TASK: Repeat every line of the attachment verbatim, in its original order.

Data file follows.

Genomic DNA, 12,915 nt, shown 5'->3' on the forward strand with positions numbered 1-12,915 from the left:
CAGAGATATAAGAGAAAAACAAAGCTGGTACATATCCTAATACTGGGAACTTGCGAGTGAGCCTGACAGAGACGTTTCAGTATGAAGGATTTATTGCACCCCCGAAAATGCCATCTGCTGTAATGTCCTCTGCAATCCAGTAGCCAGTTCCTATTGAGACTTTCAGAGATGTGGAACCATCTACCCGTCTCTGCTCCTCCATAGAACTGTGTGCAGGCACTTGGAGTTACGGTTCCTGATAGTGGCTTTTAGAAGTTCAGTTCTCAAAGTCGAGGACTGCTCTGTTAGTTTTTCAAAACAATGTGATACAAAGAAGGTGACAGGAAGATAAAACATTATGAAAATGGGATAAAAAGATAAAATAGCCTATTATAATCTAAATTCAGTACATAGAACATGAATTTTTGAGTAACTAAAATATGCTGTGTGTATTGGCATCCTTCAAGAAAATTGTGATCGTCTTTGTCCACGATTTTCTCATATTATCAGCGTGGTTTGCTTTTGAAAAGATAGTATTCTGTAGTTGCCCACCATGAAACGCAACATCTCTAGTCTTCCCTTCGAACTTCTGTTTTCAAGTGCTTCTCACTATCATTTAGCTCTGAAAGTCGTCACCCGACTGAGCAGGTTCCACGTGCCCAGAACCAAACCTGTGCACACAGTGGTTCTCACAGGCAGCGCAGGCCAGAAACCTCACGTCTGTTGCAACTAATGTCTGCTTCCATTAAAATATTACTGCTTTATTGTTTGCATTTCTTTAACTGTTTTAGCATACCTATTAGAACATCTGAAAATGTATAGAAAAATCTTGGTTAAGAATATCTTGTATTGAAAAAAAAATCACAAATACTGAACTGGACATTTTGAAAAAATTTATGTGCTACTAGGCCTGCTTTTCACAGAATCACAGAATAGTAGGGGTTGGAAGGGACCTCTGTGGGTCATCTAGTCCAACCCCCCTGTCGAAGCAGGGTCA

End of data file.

Genomic DNA, 12,915 nt, shown 5'->3' on the forward strand with positions numbered 1-12,915 from the left:
CAGAGATATAAGAGAAAAACAAAGCTGGTACATATCCTAATACTGGGAACTTGCGAGTGAGCCTGACAGAGACGTTTCAGTATGAAGGATTTATTGCACCCCCGAAAATGCCATCTGCTGTAATGTCCTCTGCAATCCAGTAGCCAGTTCCTATTGAGACTTTCAGAGATGTGGAACCATCTACCCGTCTCTGCTCCTCCATAGAACTGTGTGCAGGCACTTGGAGTTACGGTTCCTGATAGTGGCTTTTAGAAGTTCAGTTCTCAAAGTCGAGGACTGCTCTGTTAGTTTTTCAAAACAATGTGATACAAAGAAGGTGACAGGAAGATAAAACATTATGAAAATGGGATAAAAAGATAAAATAGCCTATTATAATCTAAATTCAGTACATAGAACATGAATTTTTGAGTAACTAAAATATGCTGTGTGTATTGGCATCCTTCAAGAAAATTGTGATCGTCTTTGTCCACGATTTTCTCATATTATCAGCGTGGTTTGCTTTTGAAAAGATAGTATTCTGTAGTTGCCCACCATGAAACGCAACATCTCTAGTCTTCCCTTCGAACTTCTGTTTTCAAGTGCTTCTCACTATCATTTAGCTCTGAAAGTCGTCACCCGACTGAGCAGGTTCCACGTGCCCAGAACCAAACCTGTGCACACAGTGGTTCTCACAGGCAGCGCAGGCCAGAAACCTCACGTCTGTTGCAACTAATGTCTGCTTCCATTAAAATATTACTGCTTTATTGTTTGCATTTCTTTAACTGTTTTAGCATACCTATTAGAACATCTGAAAATGTATAGAAAAATCTTGGTTAAGAATATCTTGTATTGAAAAAAAAATCACAAATACTGAACTGGACATTTTGAAAAAATTTATGTGCTACTAGGCCTGCTTTTCACAGAATCACAGAATAGTAGGGGTTGGAAGGGACCTCTGTGGGTCATCTAGTCCAACCCCCCTGTCGAAGCAGGGTCA